First, when she is filming her new movie, she surrenders to her sexual drive, flirting with the crew, even with the camera: ‘Make love to the camera,’ the director says, and, ‘Ratchia’s eyes flashed at the director and she imaged she was making love to him too.’ Then, during the next shoot: ‘she turned and threw herself into the arms of the dancers [and] lets their hands caress her body.’
At the party scene, she becomes aggressive and even more promiscuous. ‘Ratchia put her arm around [the director] and hugged him. He drew his small, robust body up against her own and kissed her on the neck. She let his sausage-like fingers play with her torso. She giggled, spilling her champagne on her dress.’
During the sex scene with the director, Rachia starts to regret deeply this promiscuous behavior, the first stage in acceptance, and harmony, with the animus. She struggles with the director, rolls him over and pricks his neck with her fingernail, drawing ‘a speck of blood on his neck.’ It all could be a dream, or an imaginary scene, because Rachis feels blood on her own throat when she emerges from the party.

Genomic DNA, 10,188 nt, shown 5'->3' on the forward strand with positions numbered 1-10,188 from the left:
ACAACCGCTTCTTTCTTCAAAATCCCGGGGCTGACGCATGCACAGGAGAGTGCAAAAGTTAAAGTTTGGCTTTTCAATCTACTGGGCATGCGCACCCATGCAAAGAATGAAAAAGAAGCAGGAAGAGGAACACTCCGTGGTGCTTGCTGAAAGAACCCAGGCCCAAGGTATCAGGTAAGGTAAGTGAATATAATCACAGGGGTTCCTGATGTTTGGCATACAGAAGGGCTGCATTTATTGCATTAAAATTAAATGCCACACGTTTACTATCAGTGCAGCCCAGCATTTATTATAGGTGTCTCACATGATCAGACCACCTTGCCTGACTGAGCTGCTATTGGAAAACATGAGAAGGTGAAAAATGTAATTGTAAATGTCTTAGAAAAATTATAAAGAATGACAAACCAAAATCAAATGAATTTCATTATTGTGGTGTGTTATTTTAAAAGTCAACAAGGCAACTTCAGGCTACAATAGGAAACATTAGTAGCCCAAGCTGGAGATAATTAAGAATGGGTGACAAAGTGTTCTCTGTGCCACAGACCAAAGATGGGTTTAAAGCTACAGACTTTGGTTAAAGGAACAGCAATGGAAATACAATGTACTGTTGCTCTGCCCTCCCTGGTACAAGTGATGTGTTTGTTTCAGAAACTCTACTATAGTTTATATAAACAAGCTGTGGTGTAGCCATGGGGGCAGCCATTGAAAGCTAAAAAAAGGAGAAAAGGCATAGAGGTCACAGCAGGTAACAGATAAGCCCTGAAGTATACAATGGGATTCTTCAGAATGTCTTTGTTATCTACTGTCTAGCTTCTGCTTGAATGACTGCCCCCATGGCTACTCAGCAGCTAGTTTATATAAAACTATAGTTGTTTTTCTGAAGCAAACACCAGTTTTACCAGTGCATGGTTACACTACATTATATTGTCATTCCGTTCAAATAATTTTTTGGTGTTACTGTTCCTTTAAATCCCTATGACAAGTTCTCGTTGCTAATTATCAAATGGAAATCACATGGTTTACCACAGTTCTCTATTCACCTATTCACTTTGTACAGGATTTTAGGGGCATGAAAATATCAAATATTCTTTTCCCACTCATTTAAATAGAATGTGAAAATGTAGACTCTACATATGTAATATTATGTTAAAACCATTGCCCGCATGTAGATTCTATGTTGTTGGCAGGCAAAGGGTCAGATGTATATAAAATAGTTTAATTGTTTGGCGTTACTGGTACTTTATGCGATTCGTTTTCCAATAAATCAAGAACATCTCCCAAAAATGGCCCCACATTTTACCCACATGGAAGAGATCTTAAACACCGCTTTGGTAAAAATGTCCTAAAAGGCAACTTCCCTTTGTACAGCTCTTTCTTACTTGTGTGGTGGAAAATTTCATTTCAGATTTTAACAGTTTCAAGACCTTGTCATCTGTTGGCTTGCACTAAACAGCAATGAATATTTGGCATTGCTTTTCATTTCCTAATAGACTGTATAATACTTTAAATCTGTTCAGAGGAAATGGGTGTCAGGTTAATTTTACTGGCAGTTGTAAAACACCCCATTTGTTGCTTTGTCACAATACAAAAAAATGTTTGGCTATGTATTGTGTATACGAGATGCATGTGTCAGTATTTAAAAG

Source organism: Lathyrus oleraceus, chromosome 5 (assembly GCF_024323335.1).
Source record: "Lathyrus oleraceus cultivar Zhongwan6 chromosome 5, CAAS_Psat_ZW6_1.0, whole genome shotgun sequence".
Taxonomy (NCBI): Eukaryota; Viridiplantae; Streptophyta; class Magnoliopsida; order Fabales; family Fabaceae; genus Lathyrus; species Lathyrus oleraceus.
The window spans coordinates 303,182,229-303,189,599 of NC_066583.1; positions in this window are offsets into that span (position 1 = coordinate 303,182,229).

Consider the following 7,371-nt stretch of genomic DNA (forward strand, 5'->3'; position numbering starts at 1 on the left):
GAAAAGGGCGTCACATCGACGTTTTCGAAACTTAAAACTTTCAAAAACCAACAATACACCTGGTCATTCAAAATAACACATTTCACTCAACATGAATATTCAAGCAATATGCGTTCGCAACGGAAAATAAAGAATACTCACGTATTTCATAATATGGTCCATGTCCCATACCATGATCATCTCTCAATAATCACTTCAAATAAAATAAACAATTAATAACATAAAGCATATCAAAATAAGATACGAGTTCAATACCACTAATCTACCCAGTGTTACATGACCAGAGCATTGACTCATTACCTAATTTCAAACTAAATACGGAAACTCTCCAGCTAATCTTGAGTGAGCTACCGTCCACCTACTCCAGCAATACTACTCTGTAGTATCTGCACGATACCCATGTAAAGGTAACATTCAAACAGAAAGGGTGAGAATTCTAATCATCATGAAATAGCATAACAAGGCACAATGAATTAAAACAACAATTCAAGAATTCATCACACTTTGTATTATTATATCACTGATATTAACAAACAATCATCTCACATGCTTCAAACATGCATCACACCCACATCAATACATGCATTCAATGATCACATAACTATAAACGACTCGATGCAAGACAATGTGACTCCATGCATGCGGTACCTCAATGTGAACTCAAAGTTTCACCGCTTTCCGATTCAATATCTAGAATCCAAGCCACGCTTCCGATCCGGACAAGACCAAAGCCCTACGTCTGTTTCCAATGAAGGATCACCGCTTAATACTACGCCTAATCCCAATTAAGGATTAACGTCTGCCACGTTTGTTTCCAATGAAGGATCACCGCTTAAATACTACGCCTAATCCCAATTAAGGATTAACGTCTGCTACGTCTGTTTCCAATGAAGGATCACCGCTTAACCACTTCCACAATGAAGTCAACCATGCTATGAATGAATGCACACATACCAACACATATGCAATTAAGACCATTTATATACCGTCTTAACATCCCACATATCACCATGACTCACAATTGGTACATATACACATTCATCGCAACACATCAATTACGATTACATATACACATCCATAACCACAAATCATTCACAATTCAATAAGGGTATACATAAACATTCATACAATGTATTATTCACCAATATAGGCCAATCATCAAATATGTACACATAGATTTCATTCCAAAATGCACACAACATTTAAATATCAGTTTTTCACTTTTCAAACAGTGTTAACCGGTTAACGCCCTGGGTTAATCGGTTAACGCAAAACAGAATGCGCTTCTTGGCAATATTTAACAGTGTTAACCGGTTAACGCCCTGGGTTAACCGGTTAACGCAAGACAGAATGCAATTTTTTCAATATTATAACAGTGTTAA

Later, in the taxi, Ratchia continues to regret her actions at the party: ‘She thought about her behaviour at the studio party and her body curled up. Her skin crawled as if she were covered in worms.’
In summary, this essay has scrutinized the animus is the female character of Ratchia in Kaliyuga: Age of Darkness. First, we have seem how Ratchia is haunted by the aniumus. It is all around her, on every street corner, threatening her. Then we have seen how she surrenders to it, but in so doing she lets it override her ego until she surrenders to its negative traits. Finally, Ratchia regrets her aggressive and promiscuous behavior. This regret could, hopefully, lead to Ratchia’s recover of her true self and harmony with her male identity by the end of the novel.